#17894

    VickySteele
    Participant

    Hiya Swansong

    I don’t like frosts and we always get a couple of good ones down here (usually in July). But it can be beneficial to your garden. I buy frost hardy plants, of which my buddleia is one. On the subject of buddleia, some regional councils can be anti it so it always pays to check. It is illegal to sell the davidii variety, but garden centres aren’t supposed to sell plants on DoC’s no-no list, so if you find buddleia for sale then assume it is an approved one. According to my favourite garden centre, a frost can cause seeds to open so you will get things to self seed. They told me to put seeds in the freezer for a while if they weren’t germinating.

    Blue Salvia is really easy to look after – and if you buy potted colour then all the hard work has already been done. It doesn’t seem to mind the frost and comes away really well in the spring. I had butterflies on it yesterday. My wallflowers (one is Erysimum Apricot Twist, one is Patchwork, can’t remember the name of the purple one) are supposed to flower all year round. So far so good, but I’ll be interested to see if they’re still going in July! I like low-maintenance gardening and I love things that self seed (free plants, yippee). I have a wildflower jungle mixed up with shrubs and trees to make sure I get plenty of wildlife.

    I get a kick out of putting my non flyers (known round here as The Wobblies) in the garden and seeing them clamber around to feed. I’ve got some cute pics of them ๐Ÿ™‚

    Butterflies see all colours, including UV light, but they really like things in the red spectrum (so that includes orange), and blues. They prefer my blue buddleia to my pink one. I have white flowering things that they go to though. They are something like 7000 times more sensitive to sugars than we are. I’ve got sweetpeas that they go to, but I don’t know how much nectar they get off them. Still, it’s good to have tall things in a garden so they feel safe. Possibly the worst thing about things like buddleia is that its a really good place for the mantis to lie in wait. I go round several times a day and look for green invaders. Especially before I put The Wobblies there. The other danger to my non flying girls is the boys. I have one girl here (9 weeks old) that has been bonked 6 times. Luckily each time I managed to grab her and her lover before he flew her off to a tree.

    Ohhhhhh .. I’m sure Gill has some Kingfisher stories. She is my font of knowledge when it comes to birds. She has me cooking spaghetti to add to my wetted bread for them each day. And she makes me green with envy if we’re ever talking and she suddenly disappears because she hears kiwis in her garden!

    Vicky

    #17893

    Swansong
    Participant

    Hi Vicky, thankyou for sharing all your info.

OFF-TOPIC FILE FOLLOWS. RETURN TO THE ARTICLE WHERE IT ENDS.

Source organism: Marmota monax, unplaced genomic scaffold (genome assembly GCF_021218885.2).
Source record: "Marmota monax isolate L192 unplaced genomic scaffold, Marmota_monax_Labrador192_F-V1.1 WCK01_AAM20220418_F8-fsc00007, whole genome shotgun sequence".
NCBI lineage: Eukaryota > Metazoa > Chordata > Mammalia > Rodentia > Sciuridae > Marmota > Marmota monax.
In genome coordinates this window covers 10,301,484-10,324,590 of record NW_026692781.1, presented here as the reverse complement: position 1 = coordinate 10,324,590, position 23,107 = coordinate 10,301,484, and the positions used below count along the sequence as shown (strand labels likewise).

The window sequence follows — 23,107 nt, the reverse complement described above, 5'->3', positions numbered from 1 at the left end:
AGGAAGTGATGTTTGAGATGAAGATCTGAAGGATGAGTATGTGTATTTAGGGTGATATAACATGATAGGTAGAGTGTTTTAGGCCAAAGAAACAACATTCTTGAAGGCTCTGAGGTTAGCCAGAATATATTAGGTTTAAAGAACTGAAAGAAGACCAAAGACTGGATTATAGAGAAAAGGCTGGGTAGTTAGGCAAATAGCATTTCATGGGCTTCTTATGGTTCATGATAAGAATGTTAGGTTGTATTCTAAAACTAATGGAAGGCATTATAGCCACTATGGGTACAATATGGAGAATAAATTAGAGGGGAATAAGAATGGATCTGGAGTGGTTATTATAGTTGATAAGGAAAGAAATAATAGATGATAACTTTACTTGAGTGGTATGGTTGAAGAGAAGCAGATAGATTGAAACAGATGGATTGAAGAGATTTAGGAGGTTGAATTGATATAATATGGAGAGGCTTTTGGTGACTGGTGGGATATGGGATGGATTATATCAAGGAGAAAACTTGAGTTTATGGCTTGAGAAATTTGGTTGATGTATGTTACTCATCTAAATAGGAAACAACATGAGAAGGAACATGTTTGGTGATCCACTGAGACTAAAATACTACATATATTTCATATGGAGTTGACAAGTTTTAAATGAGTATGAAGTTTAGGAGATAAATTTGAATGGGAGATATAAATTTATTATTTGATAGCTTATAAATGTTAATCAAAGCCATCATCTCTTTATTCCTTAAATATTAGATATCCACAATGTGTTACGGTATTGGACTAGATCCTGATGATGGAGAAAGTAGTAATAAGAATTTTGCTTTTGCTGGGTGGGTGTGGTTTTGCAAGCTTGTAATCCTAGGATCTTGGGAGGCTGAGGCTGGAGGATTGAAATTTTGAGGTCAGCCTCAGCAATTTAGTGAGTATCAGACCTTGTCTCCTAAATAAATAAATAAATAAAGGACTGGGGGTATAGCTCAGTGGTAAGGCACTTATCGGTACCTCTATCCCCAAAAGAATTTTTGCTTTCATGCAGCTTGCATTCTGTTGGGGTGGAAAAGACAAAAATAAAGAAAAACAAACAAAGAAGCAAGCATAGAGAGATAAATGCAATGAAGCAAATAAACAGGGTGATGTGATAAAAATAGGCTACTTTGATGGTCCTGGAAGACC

“You mention “Southern Regions” … where do you live? I’m in Christchurch and all the flowers mentioned above flourish here (as well a millions of others that I don’t have room to mention).”

    Southern regions is anything south of say Hamilton : ) to me that is… or anything that doesn’t get a frost as apposed to does get a frost. I make this differentiation because frosts are such an important factor not only in how you deal with swan plants, but also how you treat other plants…. as annuals biennials or perennials. Im in the Manawatu, (which experienced its 2nd wee frost yesterday a.m.) and live rurally where there is only one close neighbour, who hardly has a flower on the place. I have what I can cope with, but I’m willing to look at other things that aren’t going to end up time consuming where they eat into my time. Ive got too much garden as it is now and I’m looking at how I can cut it back a bit.

    Hey thats a good idea about feeding your stayers on the 2 different things. I’d like to know how long flowers keep up the pollen in their flowers, and how much this affected when they are cut.

    “Colour does have a lot to do with attracting butterflies. “
    What in your experience do you think is the preferred colour of monarchs? So far Ive seen them go for reds and similar. Runnerbeans, I called them geraniums above but now I’m not sure, andywayz that has a red flower too, and of course the tiger lillies which are a bright orange with dark brown flecks, and yellow dandelions. Oh I forgot to mention echinaechia (if thats how u spell it)…I have a few of those and I remember the monarchs getting into them BIG TIME,… purplish pink. Cant recall them going for anything blue. I have a red salvia but I cant remember them especially going for that. I also have a line of gazanias (I think) yellow daisy like flowers…I’ve seen them on those feeding.